12 Best Credit Cards for Building Credit (2017)

By: Ashley Dull • August 25, 2017

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People looking to build credit are starting their credit journey for the first time, while others may be resuming a journey derailed by a financial mistake (or three). Either way, building — or rebuilding — a positive credit history can have substantial benefits for your financial future.

Why? Because credit reports are used by everyone from potential lenders to potential landlords to get an idea about your financial habits, meaning the information housed within those reports will influence many important decisions throughout your life. Life events, such as qualifying for credit, seeking a new apartment, or even competing for a new job, could depend on the information in your credit report.

For most consumers, the easiest way to begin building (or rebuilding) credit is to get a credit card. And despite what many may assume, plenty of issuers are happy to help you get your credit on track — the hardest part may be simply narrowing down your options. Check out our category breakdown to start your search.

Students | No/Limited Credit | Bad Credit | Secured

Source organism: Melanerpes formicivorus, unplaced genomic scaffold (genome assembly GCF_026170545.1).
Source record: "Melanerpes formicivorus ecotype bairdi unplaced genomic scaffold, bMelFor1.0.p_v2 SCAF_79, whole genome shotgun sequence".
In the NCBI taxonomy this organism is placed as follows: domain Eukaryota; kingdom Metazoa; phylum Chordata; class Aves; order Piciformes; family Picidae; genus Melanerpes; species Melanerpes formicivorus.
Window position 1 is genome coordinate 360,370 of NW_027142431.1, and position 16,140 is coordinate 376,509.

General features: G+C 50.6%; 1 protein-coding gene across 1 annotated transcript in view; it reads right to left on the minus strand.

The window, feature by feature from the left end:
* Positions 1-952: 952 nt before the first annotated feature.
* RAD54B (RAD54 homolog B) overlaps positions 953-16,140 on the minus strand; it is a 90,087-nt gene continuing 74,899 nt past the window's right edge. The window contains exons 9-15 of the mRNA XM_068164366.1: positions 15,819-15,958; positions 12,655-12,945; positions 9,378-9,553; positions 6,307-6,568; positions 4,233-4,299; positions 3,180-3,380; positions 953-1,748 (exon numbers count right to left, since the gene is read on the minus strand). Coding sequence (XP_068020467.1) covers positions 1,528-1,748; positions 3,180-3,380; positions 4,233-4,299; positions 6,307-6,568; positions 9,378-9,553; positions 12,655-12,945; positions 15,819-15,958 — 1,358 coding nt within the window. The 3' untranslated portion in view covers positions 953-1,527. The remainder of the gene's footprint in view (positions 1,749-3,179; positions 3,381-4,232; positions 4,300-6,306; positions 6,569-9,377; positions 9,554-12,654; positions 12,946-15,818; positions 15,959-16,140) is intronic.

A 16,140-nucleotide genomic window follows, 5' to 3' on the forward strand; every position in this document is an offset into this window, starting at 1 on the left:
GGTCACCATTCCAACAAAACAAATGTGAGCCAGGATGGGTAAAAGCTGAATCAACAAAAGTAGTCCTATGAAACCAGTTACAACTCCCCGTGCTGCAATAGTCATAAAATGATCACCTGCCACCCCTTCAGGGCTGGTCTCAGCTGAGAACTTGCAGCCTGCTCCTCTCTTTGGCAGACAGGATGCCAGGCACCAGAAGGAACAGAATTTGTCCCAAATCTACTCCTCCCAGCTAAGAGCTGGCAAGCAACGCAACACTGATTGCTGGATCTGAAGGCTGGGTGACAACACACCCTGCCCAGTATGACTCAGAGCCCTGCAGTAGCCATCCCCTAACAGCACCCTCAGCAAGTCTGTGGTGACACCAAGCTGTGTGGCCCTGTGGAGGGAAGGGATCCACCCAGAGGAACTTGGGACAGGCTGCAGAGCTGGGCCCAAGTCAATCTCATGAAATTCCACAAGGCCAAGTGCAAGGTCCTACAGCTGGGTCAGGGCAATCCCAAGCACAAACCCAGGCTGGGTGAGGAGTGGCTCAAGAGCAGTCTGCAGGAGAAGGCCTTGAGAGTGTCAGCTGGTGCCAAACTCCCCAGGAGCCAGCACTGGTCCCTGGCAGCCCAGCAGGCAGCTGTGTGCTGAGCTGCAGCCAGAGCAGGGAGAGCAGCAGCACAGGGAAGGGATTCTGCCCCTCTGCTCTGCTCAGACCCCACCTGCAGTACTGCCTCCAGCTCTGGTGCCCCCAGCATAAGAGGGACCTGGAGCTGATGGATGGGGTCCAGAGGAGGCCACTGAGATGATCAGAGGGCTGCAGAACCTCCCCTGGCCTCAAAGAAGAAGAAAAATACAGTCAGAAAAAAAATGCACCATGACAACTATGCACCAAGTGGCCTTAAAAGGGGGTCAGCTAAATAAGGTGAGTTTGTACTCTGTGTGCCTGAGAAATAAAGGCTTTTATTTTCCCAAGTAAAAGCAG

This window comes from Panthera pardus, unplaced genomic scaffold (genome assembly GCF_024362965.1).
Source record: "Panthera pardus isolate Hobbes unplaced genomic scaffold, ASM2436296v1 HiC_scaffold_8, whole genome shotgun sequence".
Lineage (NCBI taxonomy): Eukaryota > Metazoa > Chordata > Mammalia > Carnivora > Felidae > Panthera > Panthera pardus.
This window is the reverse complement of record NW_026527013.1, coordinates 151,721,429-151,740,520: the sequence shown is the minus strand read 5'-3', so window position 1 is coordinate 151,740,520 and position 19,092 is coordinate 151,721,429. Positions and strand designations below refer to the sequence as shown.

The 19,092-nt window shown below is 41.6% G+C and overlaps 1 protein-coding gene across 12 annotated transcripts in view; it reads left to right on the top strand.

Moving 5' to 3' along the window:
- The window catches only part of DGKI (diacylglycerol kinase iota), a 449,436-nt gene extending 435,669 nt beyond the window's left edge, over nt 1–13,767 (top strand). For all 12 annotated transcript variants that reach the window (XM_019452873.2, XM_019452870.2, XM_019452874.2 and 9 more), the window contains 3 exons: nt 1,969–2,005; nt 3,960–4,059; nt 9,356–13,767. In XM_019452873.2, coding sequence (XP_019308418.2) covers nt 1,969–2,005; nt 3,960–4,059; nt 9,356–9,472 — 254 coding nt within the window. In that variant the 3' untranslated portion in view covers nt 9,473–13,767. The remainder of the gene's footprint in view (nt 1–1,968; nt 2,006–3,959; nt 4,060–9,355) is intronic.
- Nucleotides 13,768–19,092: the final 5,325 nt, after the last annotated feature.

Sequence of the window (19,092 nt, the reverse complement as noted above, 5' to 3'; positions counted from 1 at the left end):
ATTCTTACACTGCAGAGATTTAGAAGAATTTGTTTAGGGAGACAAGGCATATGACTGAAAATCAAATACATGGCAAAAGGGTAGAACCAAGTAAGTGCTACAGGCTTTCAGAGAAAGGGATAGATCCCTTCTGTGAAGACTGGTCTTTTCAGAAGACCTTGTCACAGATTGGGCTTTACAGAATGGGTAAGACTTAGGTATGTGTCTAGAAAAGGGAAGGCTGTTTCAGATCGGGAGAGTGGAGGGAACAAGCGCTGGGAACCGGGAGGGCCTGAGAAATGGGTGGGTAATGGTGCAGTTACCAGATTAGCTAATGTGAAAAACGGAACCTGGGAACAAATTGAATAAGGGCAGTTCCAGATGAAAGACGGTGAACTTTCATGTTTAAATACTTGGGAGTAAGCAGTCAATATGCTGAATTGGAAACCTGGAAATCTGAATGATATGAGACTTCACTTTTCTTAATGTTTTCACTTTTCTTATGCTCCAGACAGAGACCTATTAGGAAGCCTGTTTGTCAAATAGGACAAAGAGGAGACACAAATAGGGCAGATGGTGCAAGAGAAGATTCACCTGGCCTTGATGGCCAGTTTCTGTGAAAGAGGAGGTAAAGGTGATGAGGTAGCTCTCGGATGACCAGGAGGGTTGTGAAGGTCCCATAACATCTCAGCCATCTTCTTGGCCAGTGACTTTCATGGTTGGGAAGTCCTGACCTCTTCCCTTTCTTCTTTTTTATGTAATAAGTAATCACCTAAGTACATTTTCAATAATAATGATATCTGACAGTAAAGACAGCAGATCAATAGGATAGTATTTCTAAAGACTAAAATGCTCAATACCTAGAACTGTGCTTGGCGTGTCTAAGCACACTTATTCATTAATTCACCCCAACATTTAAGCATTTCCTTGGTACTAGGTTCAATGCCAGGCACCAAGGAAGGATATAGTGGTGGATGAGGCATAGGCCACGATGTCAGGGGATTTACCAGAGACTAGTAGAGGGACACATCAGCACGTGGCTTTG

Best “Student” Cards for Building Credit

Although colleges and universities are intended to be institutions of academic learning, the average college student likely obtains more than a basic education with that degree. Indeed, college is also the place where we learn many important life lessons — including the true cost of the goods we took for granted when living at home.

Additionally, those years as a student can be a great time to begin building credit and learning responsible credit behaviors. To help students get started on the right foot, most major credit card issuers offer student-centered cards designed to help credit students become credit masters. Our favorite student cards are annual-fee-free, while still providing solid cash back rewards.

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One thing to note before applying for your first student credit card is the age restriction imposed on credit cards by the CARD Act of 2009. The CARD Act specifically states that those under the age of 21 may not apply for a credit card on their own, unless they can show proof of an individual income of a suitable amount.

For potential cardholders aged 18 to 20, the income restriction can be circumvented by applying with a qualified co-signer. To qualify, co-signers must be over the age of 21 and have a good credit history. The decision to become a co-signer should be considered carefully, as co-signers will be held responsible for any debt accumulated on the card should the primary cardholder become unable to (or chooses not to) repay the debt.